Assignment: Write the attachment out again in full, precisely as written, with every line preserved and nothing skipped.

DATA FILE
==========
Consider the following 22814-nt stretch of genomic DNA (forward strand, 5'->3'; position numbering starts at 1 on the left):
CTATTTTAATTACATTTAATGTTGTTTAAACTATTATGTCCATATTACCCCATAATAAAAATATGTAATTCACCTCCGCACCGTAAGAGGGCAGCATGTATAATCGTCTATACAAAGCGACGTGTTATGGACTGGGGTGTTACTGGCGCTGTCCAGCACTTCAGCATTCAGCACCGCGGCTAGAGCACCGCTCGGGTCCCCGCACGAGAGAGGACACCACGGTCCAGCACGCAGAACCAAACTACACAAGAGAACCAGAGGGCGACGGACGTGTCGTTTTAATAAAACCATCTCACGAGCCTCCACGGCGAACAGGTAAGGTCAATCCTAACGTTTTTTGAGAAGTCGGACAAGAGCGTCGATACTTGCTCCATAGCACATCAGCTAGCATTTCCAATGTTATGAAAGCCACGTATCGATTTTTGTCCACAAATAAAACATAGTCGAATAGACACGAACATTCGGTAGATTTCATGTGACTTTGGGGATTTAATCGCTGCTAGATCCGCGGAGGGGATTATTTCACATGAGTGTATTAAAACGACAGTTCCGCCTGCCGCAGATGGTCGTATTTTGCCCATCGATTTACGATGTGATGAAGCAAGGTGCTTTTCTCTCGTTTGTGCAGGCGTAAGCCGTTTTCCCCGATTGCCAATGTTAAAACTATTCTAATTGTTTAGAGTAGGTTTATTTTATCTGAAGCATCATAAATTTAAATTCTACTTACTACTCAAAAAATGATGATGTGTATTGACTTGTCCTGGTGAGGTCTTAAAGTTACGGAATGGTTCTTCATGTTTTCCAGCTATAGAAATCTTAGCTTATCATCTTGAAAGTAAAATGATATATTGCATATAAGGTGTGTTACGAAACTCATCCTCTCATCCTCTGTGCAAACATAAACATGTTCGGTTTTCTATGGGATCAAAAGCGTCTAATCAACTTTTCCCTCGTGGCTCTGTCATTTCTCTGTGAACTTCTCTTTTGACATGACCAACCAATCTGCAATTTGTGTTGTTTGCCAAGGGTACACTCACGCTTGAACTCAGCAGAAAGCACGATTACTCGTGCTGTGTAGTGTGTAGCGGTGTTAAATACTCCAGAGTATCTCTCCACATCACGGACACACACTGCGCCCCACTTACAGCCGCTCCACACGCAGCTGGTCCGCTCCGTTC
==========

Consider the following 22814-nt stretch of genomic DNA (forward strand, 5'->3'; position numbering starts at 1 on the left):
CTATTTTAATTACATTTAATGTTGTTTAAACTATTATGTCCATATTACCCCATAATAAAAATATGTAATTCACCTCCGCACCGTAAGAGGGCAGCATGTATAATCGTCTATACAAAGCGACGTGTTATGGACTGGGGTGTTACTGGCGCTGTCCAGCACTTCAGCATTCAGCACCGCGGCTAGAGCACCGCTCGGGTCCCCGCACGAGAGAGGACACCACGGTCCAGCACGCAGAACCAAACTACACAAGAGAACCAGAGGGCGACGGACGTGTCGTTTTAATAAAACCATCTCACGAGCCTCCACGGCGAACAGGTAAGGTCAATCCTAACGTTTTTTGAGAAGTCGGACAAGAGCGTCGATACTTGCTCCATAGCACATCAGCTAGCATTTCCAATGTTATGAAAGCCACGTATCGATTTTTGTCCACAAATAAAACATAGTCGAATAGACACGAACATTCGGTAGATTTCATGTGACTTTGGGGATTTAATCGCTGCTAGATCCGCGGAGGGGATTATTTCACATGAGTGTATTAAAACGACAGTTCCGCCTGCCGCAGATGGTCGTATTTTGCCCATCGATTTACGATGTGATGAAGCAAGGTGCTTTTCTCTCGTTTGTGCAGGCGTAAGCCGTTTTCCCCGATTGCCAATGTTAAAACTATTCTAATTGTTTAGAGTAGGTTTATTTTATCTGAAGCATCATAAATTTAAATTCTACTTACTACTCAAAAAATGATGATGTGTATTGACTTGTCCTGGTGAGGTCTTAAAGTTACGGAATGGTTCTTCATGTTTTCCAGCTATAGAAATCTTAGCTTATCATCTTGAAAGTAAAATGATATATTGCATATAAGGTGTGTTACGAAACTCATCCTCTCATCCTCTGTGCAAACATAAACATGTTCGGTTTTCTATGGGATCAAAAGCGTCTAATCAACTTTTCCCTCGTGGCTCTGTCATTTCTCTGTGAACTTCTCTTTTGACATGACCAACCAATCTGCAATTTGTGTTGTTTGCCAAGGGTACACTCACGCTTGAACTCAGCAGAAAGCACGATTACTCGTGCTGTGTAGTGTGTAGCGGTGTTAAATACTCCAGAGTATCTCTCCACATCACGGACACACACTGCGCCCCACTTACAGCCGCTCCACACGCAGCTGGTCCGCTCCGTTC